Chanakya IAS Academy Blog


Start-up funding may come under SEBI lens

The Securities and Exchange Board of India (SEBI) is concerned with the manner in which start-ups are being funded through unregulated entities and is examining the manner in which alternative fund-raising platforms and crowd-funding ventures can be regulated to bring in transparency and regulatory oversight in such deals.

A panel under T.V. Mohandas Pai, former CFO of Infosys was formed by the regulator recently. The start-up ecosystem has gained significance in India and the government is pushing regulatory bodies to create an investor-friendly ecosystem for such ventures.

Various mandates of the panel:

  • To ensure that market disruption does not come at the cost of investor protection and market integrity
  • The Committee on Financial and Regulatory Technologies will deliberate on financial technology solutions for widening and deepening of the Indian securities market through traditional and alternative platforms, including peer to peer lending and equity crowd-funding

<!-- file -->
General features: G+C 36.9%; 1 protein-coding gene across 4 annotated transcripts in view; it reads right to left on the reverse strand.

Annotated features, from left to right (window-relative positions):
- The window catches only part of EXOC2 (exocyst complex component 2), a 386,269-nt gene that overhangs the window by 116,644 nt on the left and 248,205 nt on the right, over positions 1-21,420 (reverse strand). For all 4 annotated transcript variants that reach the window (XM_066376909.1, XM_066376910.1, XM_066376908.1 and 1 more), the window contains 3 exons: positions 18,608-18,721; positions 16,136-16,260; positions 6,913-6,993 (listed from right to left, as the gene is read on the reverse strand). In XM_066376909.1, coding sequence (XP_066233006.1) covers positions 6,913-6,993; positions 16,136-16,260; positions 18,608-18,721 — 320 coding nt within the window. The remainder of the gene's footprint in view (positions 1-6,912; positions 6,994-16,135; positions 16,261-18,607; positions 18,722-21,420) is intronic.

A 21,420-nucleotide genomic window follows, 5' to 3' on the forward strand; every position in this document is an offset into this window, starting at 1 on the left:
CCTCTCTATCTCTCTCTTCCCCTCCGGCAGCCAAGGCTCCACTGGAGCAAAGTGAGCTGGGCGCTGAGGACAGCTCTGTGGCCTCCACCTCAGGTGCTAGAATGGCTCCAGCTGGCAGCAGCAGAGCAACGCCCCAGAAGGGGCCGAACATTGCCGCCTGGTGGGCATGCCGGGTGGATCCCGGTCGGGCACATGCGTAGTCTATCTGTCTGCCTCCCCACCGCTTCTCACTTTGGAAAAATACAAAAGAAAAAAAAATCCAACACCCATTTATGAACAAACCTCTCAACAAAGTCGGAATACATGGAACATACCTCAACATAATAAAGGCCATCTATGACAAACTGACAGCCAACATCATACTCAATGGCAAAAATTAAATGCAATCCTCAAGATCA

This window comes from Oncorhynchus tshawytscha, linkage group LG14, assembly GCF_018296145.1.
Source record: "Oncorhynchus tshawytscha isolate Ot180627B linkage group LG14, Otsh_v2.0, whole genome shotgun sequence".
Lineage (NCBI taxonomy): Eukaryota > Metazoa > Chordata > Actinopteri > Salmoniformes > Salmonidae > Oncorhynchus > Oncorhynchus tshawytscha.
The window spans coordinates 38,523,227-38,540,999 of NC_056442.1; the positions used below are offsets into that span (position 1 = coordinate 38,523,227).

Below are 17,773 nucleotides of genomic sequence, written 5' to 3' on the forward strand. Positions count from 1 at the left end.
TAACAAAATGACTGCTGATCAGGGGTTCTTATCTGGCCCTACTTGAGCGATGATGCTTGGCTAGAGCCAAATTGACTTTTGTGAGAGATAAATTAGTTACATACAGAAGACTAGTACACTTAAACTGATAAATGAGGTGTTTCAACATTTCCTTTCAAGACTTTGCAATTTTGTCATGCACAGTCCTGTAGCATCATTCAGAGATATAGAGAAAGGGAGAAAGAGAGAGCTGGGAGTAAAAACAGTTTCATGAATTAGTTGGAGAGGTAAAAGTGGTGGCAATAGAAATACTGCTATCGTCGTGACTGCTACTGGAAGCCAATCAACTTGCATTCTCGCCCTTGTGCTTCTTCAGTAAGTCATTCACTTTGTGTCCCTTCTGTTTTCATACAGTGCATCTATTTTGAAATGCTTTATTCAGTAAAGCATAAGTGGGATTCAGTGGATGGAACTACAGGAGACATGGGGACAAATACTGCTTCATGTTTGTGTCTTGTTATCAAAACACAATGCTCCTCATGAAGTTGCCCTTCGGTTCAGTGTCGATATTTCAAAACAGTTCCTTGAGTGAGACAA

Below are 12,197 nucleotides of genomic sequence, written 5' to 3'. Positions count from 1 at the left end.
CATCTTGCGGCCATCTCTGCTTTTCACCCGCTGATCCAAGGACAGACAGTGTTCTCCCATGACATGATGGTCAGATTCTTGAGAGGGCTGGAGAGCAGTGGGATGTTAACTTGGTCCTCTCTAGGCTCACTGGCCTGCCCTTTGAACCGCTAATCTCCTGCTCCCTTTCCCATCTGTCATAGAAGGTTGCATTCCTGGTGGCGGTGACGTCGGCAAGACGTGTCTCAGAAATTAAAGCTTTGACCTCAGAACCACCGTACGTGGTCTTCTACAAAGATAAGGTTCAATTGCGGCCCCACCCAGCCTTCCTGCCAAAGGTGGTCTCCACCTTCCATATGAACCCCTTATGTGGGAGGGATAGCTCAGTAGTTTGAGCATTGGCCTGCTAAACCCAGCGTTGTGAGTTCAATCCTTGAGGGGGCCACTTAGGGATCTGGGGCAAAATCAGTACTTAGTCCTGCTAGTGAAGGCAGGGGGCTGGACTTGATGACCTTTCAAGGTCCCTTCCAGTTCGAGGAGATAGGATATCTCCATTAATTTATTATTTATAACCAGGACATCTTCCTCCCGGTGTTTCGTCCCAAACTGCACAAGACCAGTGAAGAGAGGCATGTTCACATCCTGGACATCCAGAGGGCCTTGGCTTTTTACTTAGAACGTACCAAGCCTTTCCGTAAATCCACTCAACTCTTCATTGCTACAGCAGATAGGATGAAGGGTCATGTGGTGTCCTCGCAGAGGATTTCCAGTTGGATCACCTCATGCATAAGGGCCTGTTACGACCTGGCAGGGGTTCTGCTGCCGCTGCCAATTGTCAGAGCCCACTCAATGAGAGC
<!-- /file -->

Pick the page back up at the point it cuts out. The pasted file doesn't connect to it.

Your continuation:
Concerns that were raised recently:

  • SEBI chairman Ajay Tyagi recently met an industry delegation to discuss the matter
  • The regulator was concerned with the increasing number of such entities in the market
  • Even recognized stock exchanges have raised a red flag over the mushrooming of such ventures
  • The regulator has even sent notices to many entities that act as platforms for funding start-ups or connecting them to the large investor community
  • The regulator has questioned the manner in which these entities help start-ups raise funds. Any violation would amount to organizing an unrecognized stock exchange and SEBI would be constrained to initiate action

Existing legal framework:

  • Issue of shares to more than 200 persons constitutes a public issue and needs SEBI approval
  • The cap was increased to 200 from 49 when the Companies Act was revised in 2013
  • SEBI has a provision under Section 28 of Securities Contracts (Regulation) Act, that allows the regulator to recognize such alternative investment platforms
  • Globally there are no uniform standards for registration of such investment platforms, at most places such platforms are regulated trading venues, which serve as an alternative to trading at public exchanges
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